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Korn - Unplugged Review

by Zane Ewton and Robert VerBruggen

The problem with reviews is that you only get one perspective. From time to time we break that rule by providing you with two separate reviews of a CD, often with two totally different takes on the album. With that in mind Zane Ewton and Robert VerBruggen gave a listen to the new Korn Unplugged CD and have reached different conclusions about it.

Zane Ewton kicks us off with his review of the CD. He scored it 3 stars.

Electricity was a masterful discovery. Beyond completely changing the world, electricity may be more important to rock and roll than any band or performer to take the stage. One band that should never be late on their electric bill is Korn.

In the late 1990s Korn had the market cornered on teenage angst. Their wall of sound guitars and Jonathon Davis' tortured wailing to them to the top of the nu-metal heap as the originators and best practitioners.

Ten years have passed and the current climate of teenage angst has drifted from angry, disaffected white-boy to emotional, disaffected white-boy.

This means Korn needs to take some steps towards adult seriousness. What better way to do that than to take a turn on MTV Unplugged?

The band employs plenty of Middle Eastern instruments and international percussion. They even bring on Amy Lee from Evanescence and The Cure to liven up some of their better known songs.

Even with the trinkets, Korn's shortcomings are on full display. Without the sludge of electric guitars, songs that were once menacing and powerful become bland and thin.

Fieldy manages to keep up appearances, his bass remains thick and chunky. Munky's guitar is usually lost under the piano and percussion arrangements. Davis has a voice that is thin when he can't scream and it just doesn't mix well when partnered with Robert Smith's caterwaul.

A cover of Radiohead's "Creep" is unnecessary. They also manage to turn one of the Cure's more upbeat songs into a plodding dirge.

Korn will probably never reclaim the mantle they held as nu-metal's standard bearers. Unplugged is a miscalculated shot by a band that desperately needs the power of electric current to enliven their songs. There is nothing wrong with that. Not everyone can be Neil Young.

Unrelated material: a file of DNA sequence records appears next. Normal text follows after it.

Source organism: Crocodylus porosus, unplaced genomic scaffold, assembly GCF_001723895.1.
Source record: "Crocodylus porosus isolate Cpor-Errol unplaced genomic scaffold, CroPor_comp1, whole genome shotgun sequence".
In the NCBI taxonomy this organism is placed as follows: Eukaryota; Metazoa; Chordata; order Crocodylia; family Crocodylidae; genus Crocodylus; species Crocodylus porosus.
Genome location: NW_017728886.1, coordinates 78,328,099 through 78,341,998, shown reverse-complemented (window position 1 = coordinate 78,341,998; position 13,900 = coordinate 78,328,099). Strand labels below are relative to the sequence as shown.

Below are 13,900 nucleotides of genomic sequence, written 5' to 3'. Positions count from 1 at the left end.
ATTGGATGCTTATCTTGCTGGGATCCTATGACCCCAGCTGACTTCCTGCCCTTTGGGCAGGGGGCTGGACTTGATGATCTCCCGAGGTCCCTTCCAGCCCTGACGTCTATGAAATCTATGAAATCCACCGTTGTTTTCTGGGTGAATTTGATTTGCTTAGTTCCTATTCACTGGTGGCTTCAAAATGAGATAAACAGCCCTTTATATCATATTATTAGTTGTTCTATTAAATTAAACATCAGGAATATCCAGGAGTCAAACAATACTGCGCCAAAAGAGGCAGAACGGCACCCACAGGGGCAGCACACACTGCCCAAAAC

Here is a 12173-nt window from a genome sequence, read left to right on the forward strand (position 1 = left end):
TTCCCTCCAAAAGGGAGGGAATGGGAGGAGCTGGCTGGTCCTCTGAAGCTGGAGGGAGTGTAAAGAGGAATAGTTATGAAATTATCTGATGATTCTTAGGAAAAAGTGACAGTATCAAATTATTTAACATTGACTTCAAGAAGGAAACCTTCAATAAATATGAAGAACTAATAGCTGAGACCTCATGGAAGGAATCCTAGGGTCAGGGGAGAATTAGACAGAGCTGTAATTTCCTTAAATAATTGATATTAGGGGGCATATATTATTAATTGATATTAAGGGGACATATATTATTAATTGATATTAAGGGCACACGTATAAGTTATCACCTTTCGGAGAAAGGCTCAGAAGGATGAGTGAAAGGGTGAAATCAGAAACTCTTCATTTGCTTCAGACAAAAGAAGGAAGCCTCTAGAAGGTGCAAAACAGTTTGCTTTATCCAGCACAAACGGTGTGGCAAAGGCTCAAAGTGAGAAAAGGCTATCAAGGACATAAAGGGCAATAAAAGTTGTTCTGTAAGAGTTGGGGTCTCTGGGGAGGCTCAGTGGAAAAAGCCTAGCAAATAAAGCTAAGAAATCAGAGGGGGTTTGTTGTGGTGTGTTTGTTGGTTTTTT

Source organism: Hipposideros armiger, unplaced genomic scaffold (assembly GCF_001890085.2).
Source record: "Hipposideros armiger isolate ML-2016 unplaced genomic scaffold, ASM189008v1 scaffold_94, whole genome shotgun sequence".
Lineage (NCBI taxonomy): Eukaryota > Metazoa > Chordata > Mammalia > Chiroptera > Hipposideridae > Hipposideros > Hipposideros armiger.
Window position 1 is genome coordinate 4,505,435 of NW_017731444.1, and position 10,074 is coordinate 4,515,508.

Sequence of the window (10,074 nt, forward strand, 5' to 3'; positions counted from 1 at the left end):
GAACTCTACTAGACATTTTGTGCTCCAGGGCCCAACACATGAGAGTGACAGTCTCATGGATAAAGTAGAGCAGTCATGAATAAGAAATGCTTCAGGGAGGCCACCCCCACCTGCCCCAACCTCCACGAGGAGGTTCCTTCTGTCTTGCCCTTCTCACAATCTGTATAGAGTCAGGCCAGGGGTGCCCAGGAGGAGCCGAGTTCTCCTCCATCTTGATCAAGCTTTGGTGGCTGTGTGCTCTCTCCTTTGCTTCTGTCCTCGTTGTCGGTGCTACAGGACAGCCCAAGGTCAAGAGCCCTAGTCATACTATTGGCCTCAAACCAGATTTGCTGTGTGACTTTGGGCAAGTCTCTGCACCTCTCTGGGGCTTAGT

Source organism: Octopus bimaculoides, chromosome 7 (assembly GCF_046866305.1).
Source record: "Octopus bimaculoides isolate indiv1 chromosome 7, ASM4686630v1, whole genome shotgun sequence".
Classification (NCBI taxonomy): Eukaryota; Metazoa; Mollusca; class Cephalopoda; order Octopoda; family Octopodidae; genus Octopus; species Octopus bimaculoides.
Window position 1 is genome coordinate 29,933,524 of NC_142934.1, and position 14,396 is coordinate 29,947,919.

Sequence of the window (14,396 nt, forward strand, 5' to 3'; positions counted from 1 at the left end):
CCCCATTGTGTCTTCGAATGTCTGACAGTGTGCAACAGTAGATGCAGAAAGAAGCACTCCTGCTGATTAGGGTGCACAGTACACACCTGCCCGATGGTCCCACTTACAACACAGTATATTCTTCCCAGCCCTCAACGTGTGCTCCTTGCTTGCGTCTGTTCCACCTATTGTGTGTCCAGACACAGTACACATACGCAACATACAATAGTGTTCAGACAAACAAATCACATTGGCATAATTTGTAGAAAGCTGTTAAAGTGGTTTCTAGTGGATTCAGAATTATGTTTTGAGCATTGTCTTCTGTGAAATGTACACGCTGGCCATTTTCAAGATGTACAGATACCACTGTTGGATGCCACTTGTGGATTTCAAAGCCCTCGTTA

Now Robert VerBruggen gives us his review of the CD. He acored it 4.5 stars.

MTV's long-running Unplugged series has a way of bringing out the best in talented musicians. Nirvana turned its plenty-pop-enough-for-the-mainstream grunge into a hard-edged folk, and Eric Clapton played with a classical sensibility. Korn's contribution, no less valuable, maintains the band's odd note combinations for an exotic, often Middle Eastern feel.

Pitter-patter hand drumming (courtesy Michael Jochum; David Silveria is on a break from the group) most often associated with coffee shop spoken-word becomes a primitive yet low-key backdrop for strong melodies and a mostly indispensable performance. Piano, cello, upright bass, trombone and other assorted noisemakers join in from time to time.

"Love Song," "Hollow Life," "Got the Life" and "Throw Me Away" work best in this context because, at heart, they rely more on melody than on pounding instrumentation. "Twisted Transistor," however, ends up surprisingly enjoyable.

And where many musicians use guest performers purely for star power, Evanescence's Amy Lee and The Cure's Robert Smith truly contribute, molding the vocal lines to fit their styles without making "Freak on a Leash" and "Make Me Bad," respectively, sound wrong. Smith's bandmates join in on the latter track, making it a medley with 1985's "In Between Days" (from The Head on the Door).

There are problems here, though. For one, some level of management (MTV, EMI, Virgin, who knows) decided to censor out all the cuss words. "A cheap (awkward pause) for me to lay." Two, the cover of Radiohead's "Creep" sounds fine but doesn't improve or significantly change the song.

Most importantly, early Korn albums featured some of the worst lyrics ever committed to record. Jonathan Davis often sang in terse, awkward phrases that didn't fit the melodies, communicating little more than a vague sense of inner turmoil. With the sludgy guitars and some of the dissonance stripped away, the words are front and center and nowhere near up to the task. "Life's gotta always be messin' with me / Can't they chill and let me be free"?

But admittedly, "All I do is look for you / I need my fix, you need it too / Just to get some sort of attention" takes on a weathered tone the original lacked. Especially after two verses of the dour "In Between Days."

All considered, Korn deserves a lot of credit. The band pioneered nu metal, abandoned it on See You on the Other Side and finds still more new territory with Unplugged. Expectations ought to run high for the studio album due in spring.

Robert VerBruggen ( is Assistant Book Editor at The Washington Times.

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